Gov. Scott Walker’s Task Force on Opioid Abuse met at North Central Technical College in Wausau on Jan. 5. The meeting began with a recognition of the Department of Health Services’ (DHS) recent announcement of nearly $500,000 in grants to 63 community groups for opioid abuse prevention. The committee then heard from Drug Free Communities of Marathon County, who emphasized the importance of community coalitions to address the opioid epidemic.
The bulk of the meeting was a presentation from Pew Charitable Trusts. Pew representatives informed the committee of their recommendations for substance use disorder treatment and prevention. The recommendations covered the areas of workforce, women’s health, data, and criminal justice:
- Implementing a “hub and spoke” model of care coordination, in which regional “hubs” would deliver initial acute care, then transfer patients to community “spokes” for patients’ maintenance and recovery process.
- Increasing access to medication assisted treatment via provider training during residency programs.
- Evaluating Wisconsin’s substance abuse counselor certification and criteria and processes for psychotherapists.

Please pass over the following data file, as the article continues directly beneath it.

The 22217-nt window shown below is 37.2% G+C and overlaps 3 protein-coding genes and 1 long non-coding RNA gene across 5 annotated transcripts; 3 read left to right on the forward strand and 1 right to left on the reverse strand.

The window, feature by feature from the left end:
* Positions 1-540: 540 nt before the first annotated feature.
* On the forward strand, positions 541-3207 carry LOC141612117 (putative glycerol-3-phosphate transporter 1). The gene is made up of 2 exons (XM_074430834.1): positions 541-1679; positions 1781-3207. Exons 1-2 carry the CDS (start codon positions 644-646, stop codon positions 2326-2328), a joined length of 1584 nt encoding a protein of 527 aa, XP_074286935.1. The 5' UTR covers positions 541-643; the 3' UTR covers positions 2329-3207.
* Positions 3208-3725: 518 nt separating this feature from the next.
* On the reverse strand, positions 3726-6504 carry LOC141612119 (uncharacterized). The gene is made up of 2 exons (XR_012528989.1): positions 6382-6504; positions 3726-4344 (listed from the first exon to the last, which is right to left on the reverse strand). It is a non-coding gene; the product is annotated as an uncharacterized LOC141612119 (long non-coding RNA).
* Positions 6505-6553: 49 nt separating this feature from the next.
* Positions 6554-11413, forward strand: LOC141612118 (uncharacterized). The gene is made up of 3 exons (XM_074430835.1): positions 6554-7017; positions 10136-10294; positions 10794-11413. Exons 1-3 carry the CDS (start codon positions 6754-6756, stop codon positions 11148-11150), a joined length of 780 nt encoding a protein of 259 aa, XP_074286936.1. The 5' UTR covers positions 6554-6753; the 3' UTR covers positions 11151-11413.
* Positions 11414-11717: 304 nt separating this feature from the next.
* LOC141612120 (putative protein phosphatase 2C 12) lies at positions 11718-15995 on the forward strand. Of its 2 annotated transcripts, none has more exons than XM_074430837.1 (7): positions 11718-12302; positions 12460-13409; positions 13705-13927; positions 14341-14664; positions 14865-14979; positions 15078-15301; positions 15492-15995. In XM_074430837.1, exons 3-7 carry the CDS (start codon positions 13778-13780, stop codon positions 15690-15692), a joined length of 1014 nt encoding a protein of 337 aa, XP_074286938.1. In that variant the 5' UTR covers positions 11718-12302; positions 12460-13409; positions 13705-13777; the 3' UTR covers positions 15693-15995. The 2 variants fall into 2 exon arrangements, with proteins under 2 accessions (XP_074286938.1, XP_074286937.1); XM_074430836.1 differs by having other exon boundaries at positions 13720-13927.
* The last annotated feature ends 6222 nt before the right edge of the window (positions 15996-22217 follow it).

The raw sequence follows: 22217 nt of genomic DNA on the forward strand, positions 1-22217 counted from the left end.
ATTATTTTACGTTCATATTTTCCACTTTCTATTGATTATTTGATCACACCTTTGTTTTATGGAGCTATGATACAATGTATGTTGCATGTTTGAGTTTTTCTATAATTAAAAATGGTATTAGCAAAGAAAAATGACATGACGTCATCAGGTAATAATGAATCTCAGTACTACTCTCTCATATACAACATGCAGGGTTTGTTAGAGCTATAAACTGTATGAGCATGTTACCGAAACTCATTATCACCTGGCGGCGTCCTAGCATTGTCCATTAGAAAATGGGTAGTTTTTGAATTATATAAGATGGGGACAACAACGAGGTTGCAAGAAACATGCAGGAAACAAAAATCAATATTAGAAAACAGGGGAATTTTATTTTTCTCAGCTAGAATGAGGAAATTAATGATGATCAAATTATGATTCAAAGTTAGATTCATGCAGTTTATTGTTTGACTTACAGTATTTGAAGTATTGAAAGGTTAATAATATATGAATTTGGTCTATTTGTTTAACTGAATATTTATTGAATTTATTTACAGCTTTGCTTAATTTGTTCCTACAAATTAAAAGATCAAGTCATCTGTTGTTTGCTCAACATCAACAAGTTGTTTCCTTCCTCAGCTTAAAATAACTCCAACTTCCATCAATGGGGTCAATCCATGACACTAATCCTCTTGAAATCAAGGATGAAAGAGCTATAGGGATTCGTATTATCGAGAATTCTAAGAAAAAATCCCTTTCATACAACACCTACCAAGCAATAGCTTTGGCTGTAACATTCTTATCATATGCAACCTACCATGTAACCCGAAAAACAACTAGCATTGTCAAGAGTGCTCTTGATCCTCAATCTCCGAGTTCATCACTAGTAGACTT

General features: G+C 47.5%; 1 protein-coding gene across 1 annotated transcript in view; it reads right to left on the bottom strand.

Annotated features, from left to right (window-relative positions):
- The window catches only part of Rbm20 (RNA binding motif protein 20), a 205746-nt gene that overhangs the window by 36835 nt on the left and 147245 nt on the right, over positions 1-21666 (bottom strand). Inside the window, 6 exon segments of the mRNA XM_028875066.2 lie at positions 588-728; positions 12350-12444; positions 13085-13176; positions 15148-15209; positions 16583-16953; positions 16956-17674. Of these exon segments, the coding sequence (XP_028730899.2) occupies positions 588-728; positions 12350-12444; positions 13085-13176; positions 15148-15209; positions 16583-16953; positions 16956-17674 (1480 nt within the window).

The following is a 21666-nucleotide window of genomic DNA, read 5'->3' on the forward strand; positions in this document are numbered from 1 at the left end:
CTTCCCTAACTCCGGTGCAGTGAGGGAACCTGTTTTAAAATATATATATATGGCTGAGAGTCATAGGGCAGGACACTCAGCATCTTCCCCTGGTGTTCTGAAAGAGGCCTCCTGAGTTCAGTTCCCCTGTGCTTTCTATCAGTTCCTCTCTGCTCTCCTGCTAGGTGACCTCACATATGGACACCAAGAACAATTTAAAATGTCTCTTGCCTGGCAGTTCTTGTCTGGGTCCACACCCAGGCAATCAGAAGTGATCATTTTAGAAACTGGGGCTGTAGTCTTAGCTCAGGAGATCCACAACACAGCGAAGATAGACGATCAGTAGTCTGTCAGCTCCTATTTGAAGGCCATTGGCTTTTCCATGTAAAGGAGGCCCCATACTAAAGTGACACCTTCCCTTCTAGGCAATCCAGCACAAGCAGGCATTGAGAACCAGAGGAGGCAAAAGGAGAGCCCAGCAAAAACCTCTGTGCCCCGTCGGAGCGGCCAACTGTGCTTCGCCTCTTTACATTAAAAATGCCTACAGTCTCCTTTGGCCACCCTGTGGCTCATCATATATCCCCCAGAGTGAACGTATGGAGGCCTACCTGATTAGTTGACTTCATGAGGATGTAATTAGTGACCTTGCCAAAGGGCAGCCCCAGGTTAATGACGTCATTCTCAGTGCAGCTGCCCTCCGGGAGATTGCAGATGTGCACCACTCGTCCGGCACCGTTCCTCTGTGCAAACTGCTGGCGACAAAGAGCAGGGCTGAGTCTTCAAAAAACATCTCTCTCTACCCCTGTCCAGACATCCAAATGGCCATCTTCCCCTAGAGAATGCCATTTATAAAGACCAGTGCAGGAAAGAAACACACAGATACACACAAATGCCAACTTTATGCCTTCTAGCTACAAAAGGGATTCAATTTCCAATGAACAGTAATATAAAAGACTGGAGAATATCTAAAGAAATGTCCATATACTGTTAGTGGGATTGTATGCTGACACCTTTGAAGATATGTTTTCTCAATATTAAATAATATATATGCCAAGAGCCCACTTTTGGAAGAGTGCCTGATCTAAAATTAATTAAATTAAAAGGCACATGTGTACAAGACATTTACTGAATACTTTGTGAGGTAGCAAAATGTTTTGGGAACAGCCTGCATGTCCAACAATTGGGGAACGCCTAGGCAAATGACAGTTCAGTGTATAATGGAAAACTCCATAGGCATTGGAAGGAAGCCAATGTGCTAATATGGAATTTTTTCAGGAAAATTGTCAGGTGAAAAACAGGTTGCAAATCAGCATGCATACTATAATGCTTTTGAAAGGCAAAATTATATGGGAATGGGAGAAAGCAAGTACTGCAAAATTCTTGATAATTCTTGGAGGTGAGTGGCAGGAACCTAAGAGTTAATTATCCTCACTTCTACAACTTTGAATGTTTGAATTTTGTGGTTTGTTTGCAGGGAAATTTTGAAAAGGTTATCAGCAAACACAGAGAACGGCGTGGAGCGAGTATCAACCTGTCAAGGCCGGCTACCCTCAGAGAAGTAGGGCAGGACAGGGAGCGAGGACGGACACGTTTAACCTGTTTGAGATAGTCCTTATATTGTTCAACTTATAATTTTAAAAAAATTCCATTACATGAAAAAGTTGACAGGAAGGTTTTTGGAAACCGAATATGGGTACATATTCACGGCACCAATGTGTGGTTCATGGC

- Facilitating more effective treatment for pregnant women.
- Developing a database of treatment providers in Wisconsin.
- Developing data on the number of people in Wisconsin who want but have not yet received treatment.
- Suspending instead of terminating Medicaid enrollment for individuals who enter state correctional facilities.
At the Jan. 5 meeting, the task force unanimously passed a motion to adopt Pew’s recommendations.
Co-chairs Lt. Governor Rebecca Kleefisch and Rep. John Nygren (R-Marinette) also presented a list of further ideas under consideration as legislative or executive policies. Their list included recommendations in law enforcement/criminal justice, workforce, and healthcare. Highlights include:
- Creating a grant program for law enforcement agencies to fight drug trafficking and use.
- Expanding drug treatment courts to additional counties.
- Developing training and best practices around officer and emergency medical technician encounters with opioid-related incidents.
- Mandating continuing education on opioids for physician assistants and dentists.
- Adopting the Worker’s Compensation Advisory Council’s opioid-related recommendations, included in this session’s worker’s compensation bill.
- Ensuring individualized review for eligibility for occupational licenses for individuals with drug-related convictions.
Gov. Scott Walker issued two executive orders on Jan. 19 incorporating several of these recommendations.